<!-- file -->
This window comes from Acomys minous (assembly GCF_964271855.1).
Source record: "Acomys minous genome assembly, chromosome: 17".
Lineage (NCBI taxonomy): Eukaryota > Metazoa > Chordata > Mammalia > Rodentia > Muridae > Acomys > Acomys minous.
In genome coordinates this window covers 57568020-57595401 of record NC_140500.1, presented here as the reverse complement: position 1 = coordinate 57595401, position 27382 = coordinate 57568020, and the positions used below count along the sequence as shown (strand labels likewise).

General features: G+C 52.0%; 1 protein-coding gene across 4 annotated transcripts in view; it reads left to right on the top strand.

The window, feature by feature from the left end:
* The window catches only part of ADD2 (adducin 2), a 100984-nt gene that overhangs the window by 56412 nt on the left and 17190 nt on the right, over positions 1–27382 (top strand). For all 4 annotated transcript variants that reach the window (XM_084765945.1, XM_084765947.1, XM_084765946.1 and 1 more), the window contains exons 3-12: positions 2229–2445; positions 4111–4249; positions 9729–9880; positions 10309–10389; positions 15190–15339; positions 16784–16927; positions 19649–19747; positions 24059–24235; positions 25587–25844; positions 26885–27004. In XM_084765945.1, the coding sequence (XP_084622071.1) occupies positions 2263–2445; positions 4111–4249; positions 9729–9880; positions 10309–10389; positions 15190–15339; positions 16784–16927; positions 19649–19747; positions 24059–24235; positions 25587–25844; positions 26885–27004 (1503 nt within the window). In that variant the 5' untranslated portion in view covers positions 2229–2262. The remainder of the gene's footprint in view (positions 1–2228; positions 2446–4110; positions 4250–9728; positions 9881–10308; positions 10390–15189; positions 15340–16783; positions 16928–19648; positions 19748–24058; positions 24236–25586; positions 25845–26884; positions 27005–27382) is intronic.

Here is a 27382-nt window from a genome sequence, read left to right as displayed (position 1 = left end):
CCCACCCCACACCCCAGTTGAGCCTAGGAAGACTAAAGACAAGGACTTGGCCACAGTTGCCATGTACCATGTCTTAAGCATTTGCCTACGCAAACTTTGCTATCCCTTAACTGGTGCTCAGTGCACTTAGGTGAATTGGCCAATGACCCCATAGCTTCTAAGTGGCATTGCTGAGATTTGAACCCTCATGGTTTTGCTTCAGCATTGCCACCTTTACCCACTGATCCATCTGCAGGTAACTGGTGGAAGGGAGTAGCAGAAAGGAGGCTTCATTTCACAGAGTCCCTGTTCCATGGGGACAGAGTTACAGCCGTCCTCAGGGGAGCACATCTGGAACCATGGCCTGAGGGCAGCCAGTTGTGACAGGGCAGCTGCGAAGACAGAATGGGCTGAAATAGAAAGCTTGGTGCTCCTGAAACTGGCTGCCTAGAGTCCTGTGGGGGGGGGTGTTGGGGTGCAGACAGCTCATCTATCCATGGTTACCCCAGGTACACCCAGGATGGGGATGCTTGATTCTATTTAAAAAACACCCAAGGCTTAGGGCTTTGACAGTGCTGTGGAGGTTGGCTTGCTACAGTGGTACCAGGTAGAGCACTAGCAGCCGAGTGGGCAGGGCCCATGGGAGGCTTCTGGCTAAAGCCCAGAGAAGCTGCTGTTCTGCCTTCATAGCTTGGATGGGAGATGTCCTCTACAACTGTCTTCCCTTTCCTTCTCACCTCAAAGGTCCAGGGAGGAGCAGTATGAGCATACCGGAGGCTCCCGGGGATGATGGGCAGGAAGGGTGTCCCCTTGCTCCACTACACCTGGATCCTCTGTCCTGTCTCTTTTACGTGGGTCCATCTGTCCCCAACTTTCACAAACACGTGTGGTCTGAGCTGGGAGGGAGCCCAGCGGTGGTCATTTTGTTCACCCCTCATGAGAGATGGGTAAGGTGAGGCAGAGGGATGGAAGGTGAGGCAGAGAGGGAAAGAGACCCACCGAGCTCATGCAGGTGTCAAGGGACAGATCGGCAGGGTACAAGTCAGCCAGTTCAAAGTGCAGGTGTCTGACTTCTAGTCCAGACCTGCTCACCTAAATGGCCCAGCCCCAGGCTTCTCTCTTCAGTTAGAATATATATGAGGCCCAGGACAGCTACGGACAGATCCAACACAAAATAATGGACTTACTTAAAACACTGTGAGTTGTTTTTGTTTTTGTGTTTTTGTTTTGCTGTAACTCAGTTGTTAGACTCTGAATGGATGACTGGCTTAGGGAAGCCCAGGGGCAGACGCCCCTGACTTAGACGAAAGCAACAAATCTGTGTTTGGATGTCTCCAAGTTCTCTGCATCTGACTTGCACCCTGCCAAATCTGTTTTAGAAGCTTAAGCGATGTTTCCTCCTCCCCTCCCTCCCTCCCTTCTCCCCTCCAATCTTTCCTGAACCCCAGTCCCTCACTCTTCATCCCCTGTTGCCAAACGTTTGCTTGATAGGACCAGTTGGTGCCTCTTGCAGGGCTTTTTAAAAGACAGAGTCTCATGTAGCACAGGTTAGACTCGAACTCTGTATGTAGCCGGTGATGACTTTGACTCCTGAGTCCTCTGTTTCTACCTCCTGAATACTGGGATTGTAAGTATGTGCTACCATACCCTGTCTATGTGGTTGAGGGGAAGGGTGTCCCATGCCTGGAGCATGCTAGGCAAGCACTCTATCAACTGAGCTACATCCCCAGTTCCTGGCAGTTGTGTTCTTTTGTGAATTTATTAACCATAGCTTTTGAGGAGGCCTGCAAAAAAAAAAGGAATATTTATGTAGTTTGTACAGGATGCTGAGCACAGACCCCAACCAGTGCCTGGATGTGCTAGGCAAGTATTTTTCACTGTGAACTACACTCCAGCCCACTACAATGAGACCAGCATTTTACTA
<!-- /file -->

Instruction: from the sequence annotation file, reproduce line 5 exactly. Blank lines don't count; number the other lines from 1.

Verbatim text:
General features: G+C 52.0%; 1 protein-coding gene across 4 annotated transcripts in view; it reads left to right on the top strand.